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[GreenYes] Re: milk carton and aseptic package recycling/composting
Hi Debbi,
   The transportation issue of the cartons certainly is an aspect of the 
milk/juice carton that i had not thought of.  That truly is an asset and is 
environmentally friendlier.
   I tried to contact Tetra Pak when i was researching for my paper but i 
could not find your website in an english format.  i tried for a while, but 
to no avail.  that was about 6 months ago.
   my experiment revealed to me that after one and a half months, the milk 
carton did not degrade even slightly in a compost pile managed by my 
university (Appalachian State).  This pile was very aerobically active, held 
at a constant 130-140 degrees F, and was about 20'wide, 8'tall, 10'deep.  i 
even shredded these cartons to different size strips at widths from 1/8" - 
  this indicates very possible problems with compost residency times - maybe 
not so much with smaller projects ie. high schools, residential; but with 
municiple compost waste management systems, (where the cartons probably 
won't even be shredded) where time constraints exist, the carton, due to its 
polyethylene layers both inside and out, may outlast the other materials.
  I agree with you that the production, transportation, and vitamin saving 
aspects of the carton may very well be superior - but what about the other 
half of the loop?
  you mentioned that schools and cities are working to recycle and compost 
the cartons but what about Tetra Pak's and International Paper Co.'s efforts 
to create and support an infrastructure to deal with your products after the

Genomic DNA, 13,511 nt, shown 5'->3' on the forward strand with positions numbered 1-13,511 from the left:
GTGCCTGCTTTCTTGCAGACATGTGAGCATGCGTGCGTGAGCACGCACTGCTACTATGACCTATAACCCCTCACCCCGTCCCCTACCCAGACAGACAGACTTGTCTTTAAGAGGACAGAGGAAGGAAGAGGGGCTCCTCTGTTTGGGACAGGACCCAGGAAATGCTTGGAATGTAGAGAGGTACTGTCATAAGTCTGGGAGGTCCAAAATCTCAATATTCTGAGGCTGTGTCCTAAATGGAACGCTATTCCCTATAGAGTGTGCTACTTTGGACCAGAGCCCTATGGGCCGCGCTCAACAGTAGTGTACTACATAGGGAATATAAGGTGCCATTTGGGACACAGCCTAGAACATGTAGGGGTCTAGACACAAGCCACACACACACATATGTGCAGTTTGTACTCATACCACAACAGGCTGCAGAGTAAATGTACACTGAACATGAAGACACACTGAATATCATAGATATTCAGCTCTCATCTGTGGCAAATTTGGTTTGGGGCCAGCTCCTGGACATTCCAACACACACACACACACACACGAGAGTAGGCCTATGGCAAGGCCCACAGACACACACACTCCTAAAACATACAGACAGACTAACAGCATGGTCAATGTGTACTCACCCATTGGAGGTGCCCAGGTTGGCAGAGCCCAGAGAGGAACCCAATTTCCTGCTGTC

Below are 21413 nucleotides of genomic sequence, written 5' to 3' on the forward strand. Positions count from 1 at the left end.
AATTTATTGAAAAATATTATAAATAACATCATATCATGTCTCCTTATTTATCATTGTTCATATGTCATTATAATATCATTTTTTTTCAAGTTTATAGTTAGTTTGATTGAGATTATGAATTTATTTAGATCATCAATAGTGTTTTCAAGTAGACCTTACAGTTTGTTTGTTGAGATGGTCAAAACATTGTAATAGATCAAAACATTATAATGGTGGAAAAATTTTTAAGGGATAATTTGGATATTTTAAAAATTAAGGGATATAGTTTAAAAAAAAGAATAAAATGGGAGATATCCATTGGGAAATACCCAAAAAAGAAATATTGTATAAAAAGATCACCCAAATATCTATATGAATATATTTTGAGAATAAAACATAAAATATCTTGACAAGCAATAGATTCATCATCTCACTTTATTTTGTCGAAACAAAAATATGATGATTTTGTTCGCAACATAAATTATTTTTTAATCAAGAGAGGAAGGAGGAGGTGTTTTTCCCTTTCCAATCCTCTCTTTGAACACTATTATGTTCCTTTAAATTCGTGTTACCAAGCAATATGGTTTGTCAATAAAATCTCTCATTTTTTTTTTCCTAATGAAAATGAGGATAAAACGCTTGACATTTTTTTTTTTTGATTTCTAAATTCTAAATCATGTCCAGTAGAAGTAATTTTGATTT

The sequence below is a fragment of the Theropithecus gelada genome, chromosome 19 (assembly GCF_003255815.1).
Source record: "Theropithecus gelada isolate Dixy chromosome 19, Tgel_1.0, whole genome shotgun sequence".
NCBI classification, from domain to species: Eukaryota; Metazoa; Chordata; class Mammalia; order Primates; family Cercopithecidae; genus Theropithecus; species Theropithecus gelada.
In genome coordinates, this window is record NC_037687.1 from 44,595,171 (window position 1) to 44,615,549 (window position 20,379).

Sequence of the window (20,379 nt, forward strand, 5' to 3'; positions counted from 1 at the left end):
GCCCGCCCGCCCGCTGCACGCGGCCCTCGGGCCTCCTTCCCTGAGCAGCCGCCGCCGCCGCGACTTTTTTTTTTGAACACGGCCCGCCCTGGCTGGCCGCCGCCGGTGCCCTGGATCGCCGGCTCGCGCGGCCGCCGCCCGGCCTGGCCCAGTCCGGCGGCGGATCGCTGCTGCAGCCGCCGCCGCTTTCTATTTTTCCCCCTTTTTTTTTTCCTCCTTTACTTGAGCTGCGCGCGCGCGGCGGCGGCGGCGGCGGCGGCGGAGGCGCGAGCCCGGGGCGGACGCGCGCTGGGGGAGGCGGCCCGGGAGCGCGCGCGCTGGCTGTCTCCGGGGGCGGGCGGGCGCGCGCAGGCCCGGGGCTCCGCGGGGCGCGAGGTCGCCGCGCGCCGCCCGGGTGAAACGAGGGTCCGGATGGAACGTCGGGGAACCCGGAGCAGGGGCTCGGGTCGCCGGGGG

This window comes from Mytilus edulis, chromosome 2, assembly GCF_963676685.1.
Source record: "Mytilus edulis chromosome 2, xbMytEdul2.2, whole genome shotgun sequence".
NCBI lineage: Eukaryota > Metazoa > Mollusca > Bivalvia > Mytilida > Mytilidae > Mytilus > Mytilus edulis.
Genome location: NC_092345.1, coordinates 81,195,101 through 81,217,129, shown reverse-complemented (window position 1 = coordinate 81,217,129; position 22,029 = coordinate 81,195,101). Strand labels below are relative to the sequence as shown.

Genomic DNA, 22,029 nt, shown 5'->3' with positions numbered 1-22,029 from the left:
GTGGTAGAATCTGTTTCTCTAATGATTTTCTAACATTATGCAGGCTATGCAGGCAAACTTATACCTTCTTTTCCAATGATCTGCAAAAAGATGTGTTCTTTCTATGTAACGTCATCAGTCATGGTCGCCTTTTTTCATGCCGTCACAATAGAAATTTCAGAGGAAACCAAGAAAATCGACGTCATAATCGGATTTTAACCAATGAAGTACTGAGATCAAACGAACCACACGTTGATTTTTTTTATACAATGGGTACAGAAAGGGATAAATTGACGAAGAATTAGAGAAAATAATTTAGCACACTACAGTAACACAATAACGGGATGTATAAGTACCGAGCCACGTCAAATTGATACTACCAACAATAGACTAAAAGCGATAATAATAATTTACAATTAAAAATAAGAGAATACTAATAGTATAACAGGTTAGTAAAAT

consumer's use?  why put all the responsibility on the consumer to compost 
the cartons and find markets to deal with the recycling process that the 
vast majority of paper mills don't facilitate?
  You boast (and rightly so) about the first part of your "smart cycle."  
wouldn't it be nice to boast about the last part of your cycle as well?
thanks for your time,
~mark barron

>From: "Debbi Dodson" <>
>Subject: milk carton and aseptic package recycling/composting
>Date: Wed, 10 Oct 2001 13:03:27 -0700
>Hi Mark:  A friend on the GreenYes list serve forwarded your email 
>the recyclability/compostability of milk cartons and aseptic packaging.  I
>am the West Coast Environmental Coordinator for Tetra Pak, a manufacturer 
>these packages.
>First I wanted to commend you on the innovative reuse of the cartons.  I've
>heard of using them for bird feeders and planters, but never roof shingles.
>Glad they are working for you.
>Second, I wanted to correct a couple of statements  you made.  Milk cartons
>are not aka aseptic packaging.  They are two different types of packages.
>They have similarities, primarily in composition,  but they are different.
>The average milk carton is 85% paper and 15% low-density polyethylene.  The
>average aseptic package is 70% paper, 24% low density polyethylene and 6%
>aluminum.  Their difference is primarily in how the packages are
>manufactured, filled, transported and stored -- the aseptic carton having
>the environmental advantage of the two packages in these categories.
>Contrary to your statement, these packages are not examples of bad
>packaging.  The old familiar paper milk carton is still the best package 
>milk when you consider the purpose of the package -- maintaining product
>hygiene and protecting the nutrients and flavor.  Light, artificial or
>natural, is an enemy to the nutrients in milk.  According to a 1986 Cornell
>University Study, milk loses a little over 50% of its vitamin A after 12